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Sunday, September 8, 2013
Debbie Franco of Roanoke got an alarming email late in August from her daughter who lives in Maryland. Franco’s son-in-law, Chris, had been seriously injured in an ATV accident on Tangier Island, in Virginia’s portion of the Chesapeake Bay.
Chris was a passenger on the ATV, and he broke an arm in two places. Rescue workers at the scene decided to fly him to a hospital. Even though the isolated island is part of Virginia, a Maryland State Police helicopter responded.
Franco was concerned, because she had read my recent columns about frighteningly high $22,000 to $32,000 bills people in western Virginia are getting for air ambulance flights to Carilion Roanoke Memorial Hospital. She called Chris, and he was concerned, too.
They were both happily surprised to learn that Chris’ bill for the flight would be zero. That’s true for every patient who winds up in a Maryland medevac helicopter.
All medevac flights in the state are handled by Maryland State Police, and there’s no charge to the patients, said Elena Russo, a Maryland State Police spokeswoman. The program is funded by an annual fee tacked onto Maryland vehicle registration bills.
In some cases, there’s no charge in Virginia, either. But that depends on where you live or where you suffer a horrible injury.
If you need helicopter transport in the Richmond area or in far Southwest Virginia, there’s a good chance there will be no transportation charge. That’s because Virginia state police operate medevac helicopters based in Abingdon and Chesterfield County.
Like with Maryland, the service is funded through the Department of Motor Vehicles, said state police Lt. H. Jay Cullen, commander of the Virginia State Police Aviation Unit.
If you’re flown to the Inova Trauma Center in Fairfax County, you’re also likely to pay little or nothing. That’s because the primary medevac helicopter contractor is Fairfax County police. “We do not charge,” said Mary Ann Jennings, the department’s spokeswoman.
Until 2010, state police had a helicopter stationed near Lynchburg, too. Centra Lynchburg General Hospital provided the medical crew. But Lynchburg General Hospital cancelled that agreement in favor of a private contractor, Petroleum Helicopters Inc., Cullen told me.
But that doesn’t necessarily mean patients flown to Lynchburg General are getting sky-high helicopter bills. “We do our own billing,” said Diane Riley, a Lynchburg General spokeswoman. “We have contract pricing with all the major insurance carriers, including Anthem.”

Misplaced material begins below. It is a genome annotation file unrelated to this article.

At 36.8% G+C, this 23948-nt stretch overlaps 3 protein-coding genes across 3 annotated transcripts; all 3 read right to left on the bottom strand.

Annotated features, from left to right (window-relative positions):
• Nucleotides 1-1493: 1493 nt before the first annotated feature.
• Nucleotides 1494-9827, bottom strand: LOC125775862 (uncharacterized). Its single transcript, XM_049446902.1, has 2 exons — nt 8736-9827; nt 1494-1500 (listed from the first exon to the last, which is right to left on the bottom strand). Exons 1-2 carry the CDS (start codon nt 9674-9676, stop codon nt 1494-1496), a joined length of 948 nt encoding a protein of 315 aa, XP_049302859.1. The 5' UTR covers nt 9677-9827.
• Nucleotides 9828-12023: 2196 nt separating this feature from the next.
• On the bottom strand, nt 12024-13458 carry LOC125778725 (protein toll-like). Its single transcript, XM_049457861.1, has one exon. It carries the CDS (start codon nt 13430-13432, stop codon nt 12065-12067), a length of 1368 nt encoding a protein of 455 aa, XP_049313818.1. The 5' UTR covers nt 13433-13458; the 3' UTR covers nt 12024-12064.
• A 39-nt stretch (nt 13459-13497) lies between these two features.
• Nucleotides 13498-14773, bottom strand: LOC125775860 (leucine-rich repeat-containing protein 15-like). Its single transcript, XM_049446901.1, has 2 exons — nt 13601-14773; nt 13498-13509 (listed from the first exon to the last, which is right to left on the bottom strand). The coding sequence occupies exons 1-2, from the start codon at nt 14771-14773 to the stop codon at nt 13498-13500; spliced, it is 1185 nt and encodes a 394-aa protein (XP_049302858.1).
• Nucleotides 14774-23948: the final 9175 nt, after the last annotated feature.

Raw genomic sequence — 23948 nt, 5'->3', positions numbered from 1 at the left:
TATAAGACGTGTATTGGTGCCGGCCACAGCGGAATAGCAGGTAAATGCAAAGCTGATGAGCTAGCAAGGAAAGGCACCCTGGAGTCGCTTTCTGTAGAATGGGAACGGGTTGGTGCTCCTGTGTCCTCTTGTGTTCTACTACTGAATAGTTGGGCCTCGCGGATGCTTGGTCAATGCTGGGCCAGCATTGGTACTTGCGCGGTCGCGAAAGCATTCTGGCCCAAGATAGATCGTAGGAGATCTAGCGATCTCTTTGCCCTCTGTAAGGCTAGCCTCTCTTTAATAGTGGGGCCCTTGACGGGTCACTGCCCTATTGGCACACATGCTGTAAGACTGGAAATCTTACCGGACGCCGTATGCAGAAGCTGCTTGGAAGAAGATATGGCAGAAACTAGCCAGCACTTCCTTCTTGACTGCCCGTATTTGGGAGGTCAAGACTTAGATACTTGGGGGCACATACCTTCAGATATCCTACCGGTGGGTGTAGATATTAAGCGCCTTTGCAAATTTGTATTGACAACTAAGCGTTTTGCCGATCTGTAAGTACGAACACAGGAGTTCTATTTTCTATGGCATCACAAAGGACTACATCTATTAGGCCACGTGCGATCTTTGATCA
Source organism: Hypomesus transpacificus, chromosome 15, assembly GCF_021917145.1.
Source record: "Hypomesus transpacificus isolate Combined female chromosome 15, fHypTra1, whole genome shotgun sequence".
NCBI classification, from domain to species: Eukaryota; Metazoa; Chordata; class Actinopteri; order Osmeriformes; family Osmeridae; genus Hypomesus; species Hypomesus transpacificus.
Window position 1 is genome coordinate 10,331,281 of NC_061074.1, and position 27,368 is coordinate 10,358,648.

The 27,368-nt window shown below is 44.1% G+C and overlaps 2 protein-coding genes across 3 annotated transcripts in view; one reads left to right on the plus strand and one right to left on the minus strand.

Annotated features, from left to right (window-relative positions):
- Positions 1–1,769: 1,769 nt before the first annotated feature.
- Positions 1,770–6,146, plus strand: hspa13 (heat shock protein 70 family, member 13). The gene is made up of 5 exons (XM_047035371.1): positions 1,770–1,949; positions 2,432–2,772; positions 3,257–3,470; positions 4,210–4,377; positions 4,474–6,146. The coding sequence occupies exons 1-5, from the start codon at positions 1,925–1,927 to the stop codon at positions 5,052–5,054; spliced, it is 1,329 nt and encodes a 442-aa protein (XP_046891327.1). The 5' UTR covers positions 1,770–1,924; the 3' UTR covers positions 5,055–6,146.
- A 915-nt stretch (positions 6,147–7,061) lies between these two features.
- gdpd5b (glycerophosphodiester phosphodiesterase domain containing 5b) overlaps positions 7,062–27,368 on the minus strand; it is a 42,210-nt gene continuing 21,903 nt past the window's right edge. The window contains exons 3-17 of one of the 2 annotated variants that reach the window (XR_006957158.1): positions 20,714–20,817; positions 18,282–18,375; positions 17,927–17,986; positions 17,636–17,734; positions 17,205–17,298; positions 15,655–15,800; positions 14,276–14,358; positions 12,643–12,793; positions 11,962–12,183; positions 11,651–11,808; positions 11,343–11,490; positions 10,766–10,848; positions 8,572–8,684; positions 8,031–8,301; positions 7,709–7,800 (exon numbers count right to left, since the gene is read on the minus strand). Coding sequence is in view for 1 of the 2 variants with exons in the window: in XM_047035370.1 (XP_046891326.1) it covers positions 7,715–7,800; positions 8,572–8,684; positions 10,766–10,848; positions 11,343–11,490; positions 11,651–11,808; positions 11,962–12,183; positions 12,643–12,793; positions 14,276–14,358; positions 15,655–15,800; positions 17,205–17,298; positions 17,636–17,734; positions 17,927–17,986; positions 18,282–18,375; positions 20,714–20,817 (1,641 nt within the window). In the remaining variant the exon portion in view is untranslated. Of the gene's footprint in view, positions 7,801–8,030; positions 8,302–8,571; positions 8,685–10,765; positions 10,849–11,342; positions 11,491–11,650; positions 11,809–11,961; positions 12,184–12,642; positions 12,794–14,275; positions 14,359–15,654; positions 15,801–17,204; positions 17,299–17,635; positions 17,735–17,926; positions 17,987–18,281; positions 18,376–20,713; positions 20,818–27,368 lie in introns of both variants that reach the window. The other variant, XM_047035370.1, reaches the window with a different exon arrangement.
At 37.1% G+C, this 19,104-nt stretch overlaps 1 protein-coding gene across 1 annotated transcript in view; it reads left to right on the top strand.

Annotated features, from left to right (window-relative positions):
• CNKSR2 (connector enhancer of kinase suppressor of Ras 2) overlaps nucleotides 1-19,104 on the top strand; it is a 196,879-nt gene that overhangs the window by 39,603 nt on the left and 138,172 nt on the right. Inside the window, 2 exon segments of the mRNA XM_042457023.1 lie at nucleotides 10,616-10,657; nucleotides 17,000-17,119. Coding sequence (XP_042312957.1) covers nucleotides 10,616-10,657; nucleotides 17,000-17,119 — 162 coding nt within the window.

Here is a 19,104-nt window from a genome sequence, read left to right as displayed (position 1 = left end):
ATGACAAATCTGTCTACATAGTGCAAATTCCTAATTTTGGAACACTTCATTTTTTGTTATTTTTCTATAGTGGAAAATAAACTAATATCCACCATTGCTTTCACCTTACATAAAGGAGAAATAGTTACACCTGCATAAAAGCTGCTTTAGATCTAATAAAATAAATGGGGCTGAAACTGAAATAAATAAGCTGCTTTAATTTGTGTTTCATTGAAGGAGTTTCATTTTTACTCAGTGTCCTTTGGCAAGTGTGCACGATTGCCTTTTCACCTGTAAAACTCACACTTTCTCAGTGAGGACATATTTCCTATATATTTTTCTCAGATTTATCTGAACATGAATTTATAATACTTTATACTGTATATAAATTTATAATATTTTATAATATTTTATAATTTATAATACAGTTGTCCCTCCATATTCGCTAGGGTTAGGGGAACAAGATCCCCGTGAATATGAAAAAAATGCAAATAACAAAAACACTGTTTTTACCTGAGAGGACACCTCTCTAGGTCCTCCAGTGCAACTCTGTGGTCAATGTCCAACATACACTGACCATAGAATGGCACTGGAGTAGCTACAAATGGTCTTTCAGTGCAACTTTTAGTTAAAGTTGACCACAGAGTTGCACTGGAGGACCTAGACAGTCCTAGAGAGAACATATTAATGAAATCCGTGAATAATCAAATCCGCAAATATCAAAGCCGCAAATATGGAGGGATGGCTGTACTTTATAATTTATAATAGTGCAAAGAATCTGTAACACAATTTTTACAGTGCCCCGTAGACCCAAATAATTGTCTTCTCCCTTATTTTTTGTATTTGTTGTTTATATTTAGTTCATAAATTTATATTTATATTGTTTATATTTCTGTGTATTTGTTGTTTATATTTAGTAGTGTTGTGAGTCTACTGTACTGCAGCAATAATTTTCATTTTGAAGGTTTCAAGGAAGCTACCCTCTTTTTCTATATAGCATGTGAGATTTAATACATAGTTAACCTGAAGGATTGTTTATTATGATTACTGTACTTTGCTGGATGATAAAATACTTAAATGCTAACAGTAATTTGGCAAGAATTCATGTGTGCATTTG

That means that helicopter flights are covered by insurers, who pay a discounted rate for the flights. Patients typically pay a small fraction of that in coinsurance.
UVa Medical Center in Charlottesville does its own billing for hospital transports and accepts what insurance companies pay, said spokesman Eric Swensen. At Riverside Health System in Newport News, the helicopter contractor does the billing, spokesman Peter Glagola said. But it’s an Anthem provider and accepts what the insurer pays, he added.
Sentara Norfolk General Hospital owns the Nightingale Regional Air Ambulance and contracts with a company to fly it, said spokesman Dale Gauding. “It is billed through Sentara Healthcare. Our average [charge], plus or minus, is around $10,000 and we accept insurance, and we don’t balance bill,” Gauding said.
For 20 or so years, that’s the way it worked at Carilion, until February 2012, when Carilion switched air transport business models and contracted with a new provider, Med Trans Air Transport Corp.
Carilion got a third helicopter out of that deal. But since then, many patients have been getting billed $20,000 or more for emergency flights. Insurance, if a patient has it, will typically pay $6,000-$8,000 of that, depending on the length of the flight. The patient is responsible to Med Trans for the entire balance. (Unless they’re covered by Medicare, in which case they pay much less).
That’s because Med Trans does its own billing, and it has no agreements with any private health insurers in Virginia — but it does accept Medicare.
I’ve heard from a number of patients who owe Med Trans thousands of dollars that the company has recently suspended its collection efforts pending negotiations with Anthem. Those have been going on since February 2012 without result.
“Med Trans and Anthem have not yet reached an agreement, but the discussion is ongoing and moving in a positive direction,” said Carilion spokesman Eric Earnhart.
When they had a helicopter in Lynchburg, Virginia State Police used to fly patients to Carilion more frequently, said Cullen, the state police aviation commander. Earnhart said he’s aware of only one state police helicopter transport to Carilion in the past year.
At least for the time being it seems like here’s the score: If you end up on an emergency flight to just about any major hospital in Virginia, the likelihood is that you’ll pay nothing or a small fraction of the “retail price,” provided you have Medicare or some other insurance.
But if you’re not on Medicare, and your life-threatening stroke or accident happens in Western Virginia, and you are flown to Roanoke Memorial Hospital, you will wind up with a shockingly high bill.
It kind of makes you wish Virginia State Police would put some medevac helicopters around here, huh?
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